MuseScore, Lilypond, and Dorico User Reviews

As part of the music notation software survey (see post Music Notation Software User Reviews), I collected comments from 16 MuseScore users, 5 Lilypond users, and 5 Dorico users.  The comments from respondents who allowed me to publish their feedback are below.

MuseScore, Lilypond, and Dorico User Reviews

I think you will find these comments quite interesting; some reinforce the ideas of strengths and weaknesses of these programs, and others offer new perspectives.  Most users agree that MuseScore is great for beginning musicians and for music that isn’t extremely complicated.  The reverse is true for Lilypond, but those who use it attest to the ability to create beautiful engravings.  Dorico is thought of as the modern day tool that is rising quickly to the top, for its ease of use and functionality (even though some features are lacking).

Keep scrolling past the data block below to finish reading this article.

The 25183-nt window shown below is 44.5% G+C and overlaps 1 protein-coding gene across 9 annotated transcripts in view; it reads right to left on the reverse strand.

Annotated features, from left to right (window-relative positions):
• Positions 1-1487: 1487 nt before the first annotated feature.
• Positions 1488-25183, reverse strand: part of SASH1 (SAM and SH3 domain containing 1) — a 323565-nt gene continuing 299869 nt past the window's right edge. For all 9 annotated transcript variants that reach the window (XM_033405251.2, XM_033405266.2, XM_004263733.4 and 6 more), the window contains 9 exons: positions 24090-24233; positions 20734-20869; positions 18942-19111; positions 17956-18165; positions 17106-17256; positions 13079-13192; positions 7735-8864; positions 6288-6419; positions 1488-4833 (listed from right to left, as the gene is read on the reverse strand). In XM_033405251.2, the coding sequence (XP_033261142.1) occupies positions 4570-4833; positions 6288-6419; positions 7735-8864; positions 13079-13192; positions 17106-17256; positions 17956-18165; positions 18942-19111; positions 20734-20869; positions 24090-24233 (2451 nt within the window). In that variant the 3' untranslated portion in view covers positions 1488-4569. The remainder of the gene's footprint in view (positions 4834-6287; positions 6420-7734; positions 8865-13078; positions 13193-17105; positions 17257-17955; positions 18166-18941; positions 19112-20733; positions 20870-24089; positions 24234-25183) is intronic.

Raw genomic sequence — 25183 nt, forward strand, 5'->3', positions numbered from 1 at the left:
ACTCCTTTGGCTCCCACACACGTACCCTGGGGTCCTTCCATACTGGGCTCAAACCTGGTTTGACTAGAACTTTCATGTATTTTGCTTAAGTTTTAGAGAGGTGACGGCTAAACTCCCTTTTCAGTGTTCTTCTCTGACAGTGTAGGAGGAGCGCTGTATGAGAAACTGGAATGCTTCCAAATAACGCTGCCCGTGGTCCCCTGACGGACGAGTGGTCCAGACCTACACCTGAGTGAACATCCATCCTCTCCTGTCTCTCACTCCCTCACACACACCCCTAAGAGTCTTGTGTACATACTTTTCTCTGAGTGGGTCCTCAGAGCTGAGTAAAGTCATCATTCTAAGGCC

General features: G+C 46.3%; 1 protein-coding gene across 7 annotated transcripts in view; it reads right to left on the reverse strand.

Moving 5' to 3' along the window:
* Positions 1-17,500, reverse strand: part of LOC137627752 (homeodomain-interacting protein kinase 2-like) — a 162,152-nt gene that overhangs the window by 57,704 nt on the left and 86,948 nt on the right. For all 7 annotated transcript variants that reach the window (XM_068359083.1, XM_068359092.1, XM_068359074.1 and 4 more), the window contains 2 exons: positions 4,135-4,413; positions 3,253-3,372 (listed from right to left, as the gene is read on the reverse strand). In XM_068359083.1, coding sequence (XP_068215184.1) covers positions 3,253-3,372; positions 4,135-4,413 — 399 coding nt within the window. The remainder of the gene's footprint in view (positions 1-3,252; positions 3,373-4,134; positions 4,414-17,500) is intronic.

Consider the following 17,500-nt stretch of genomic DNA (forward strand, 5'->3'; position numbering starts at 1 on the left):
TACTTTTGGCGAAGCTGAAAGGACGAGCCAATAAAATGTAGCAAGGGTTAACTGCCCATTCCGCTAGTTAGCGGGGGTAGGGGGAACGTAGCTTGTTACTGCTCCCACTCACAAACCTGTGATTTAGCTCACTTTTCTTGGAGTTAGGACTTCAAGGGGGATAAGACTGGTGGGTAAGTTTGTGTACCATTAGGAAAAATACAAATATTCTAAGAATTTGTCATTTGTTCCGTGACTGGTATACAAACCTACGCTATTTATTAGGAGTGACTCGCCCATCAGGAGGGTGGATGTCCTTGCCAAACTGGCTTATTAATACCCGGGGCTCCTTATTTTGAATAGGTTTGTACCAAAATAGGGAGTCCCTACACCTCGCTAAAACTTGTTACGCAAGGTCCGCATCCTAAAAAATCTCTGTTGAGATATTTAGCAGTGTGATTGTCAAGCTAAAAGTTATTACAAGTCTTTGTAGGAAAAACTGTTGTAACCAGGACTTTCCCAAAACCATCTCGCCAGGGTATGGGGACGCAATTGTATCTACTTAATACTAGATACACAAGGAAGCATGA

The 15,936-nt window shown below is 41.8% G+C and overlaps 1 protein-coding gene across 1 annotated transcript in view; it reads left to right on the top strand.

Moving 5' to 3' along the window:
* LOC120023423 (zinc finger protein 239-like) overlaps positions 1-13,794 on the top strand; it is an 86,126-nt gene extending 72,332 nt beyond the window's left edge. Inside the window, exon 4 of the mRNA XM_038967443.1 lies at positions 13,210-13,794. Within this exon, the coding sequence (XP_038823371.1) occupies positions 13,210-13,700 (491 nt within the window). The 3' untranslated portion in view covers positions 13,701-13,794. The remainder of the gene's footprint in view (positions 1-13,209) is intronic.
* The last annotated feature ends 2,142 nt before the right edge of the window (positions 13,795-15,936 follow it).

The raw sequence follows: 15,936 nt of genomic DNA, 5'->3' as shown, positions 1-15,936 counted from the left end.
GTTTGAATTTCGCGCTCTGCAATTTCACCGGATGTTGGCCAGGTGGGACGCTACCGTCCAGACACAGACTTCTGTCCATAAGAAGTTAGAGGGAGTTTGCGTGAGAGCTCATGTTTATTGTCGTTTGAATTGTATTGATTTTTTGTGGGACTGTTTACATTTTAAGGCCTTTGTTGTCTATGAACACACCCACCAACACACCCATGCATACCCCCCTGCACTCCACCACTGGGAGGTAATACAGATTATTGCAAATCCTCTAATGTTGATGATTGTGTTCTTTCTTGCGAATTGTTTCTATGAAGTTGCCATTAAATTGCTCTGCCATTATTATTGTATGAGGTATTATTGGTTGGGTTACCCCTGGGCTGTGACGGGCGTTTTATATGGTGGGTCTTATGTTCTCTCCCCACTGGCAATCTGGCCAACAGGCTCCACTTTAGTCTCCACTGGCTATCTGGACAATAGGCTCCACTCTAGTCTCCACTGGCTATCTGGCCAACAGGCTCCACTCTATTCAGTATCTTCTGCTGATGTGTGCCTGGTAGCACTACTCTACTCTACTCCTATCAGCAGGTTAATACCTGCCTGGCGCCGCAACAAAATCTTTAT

Take a look and see for yourself!  These are unedited comments.  Some respondents referenced their previous responses in these comments, so they may say something that doesn’t seem to directly address the question.  In order to preserve anonymity, I have left these as-is, i.e. out of context to the respondent’s prior responses.  The result is that while almost all of the comments make sense, some are a little out of context.

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Section 1: What MuseScore Users Think, and What Their Peers Think About MuseScore

Section 2: What Lilypond Users Think, and What Their Peers Think About Lilypond

Section 3: What Dorico Users Think, and What Their Peers Think About Dorico

What MuseScore Users Think, and What Their Peers Think About MuseScore

In all, most users agree that it is the best value–a free program that can create great results for beginning, and many experienced, musicians.  Users say it is easy to use, but lacks playback functionality/quality and is more of a stepping stone to the big names (that aren’t free).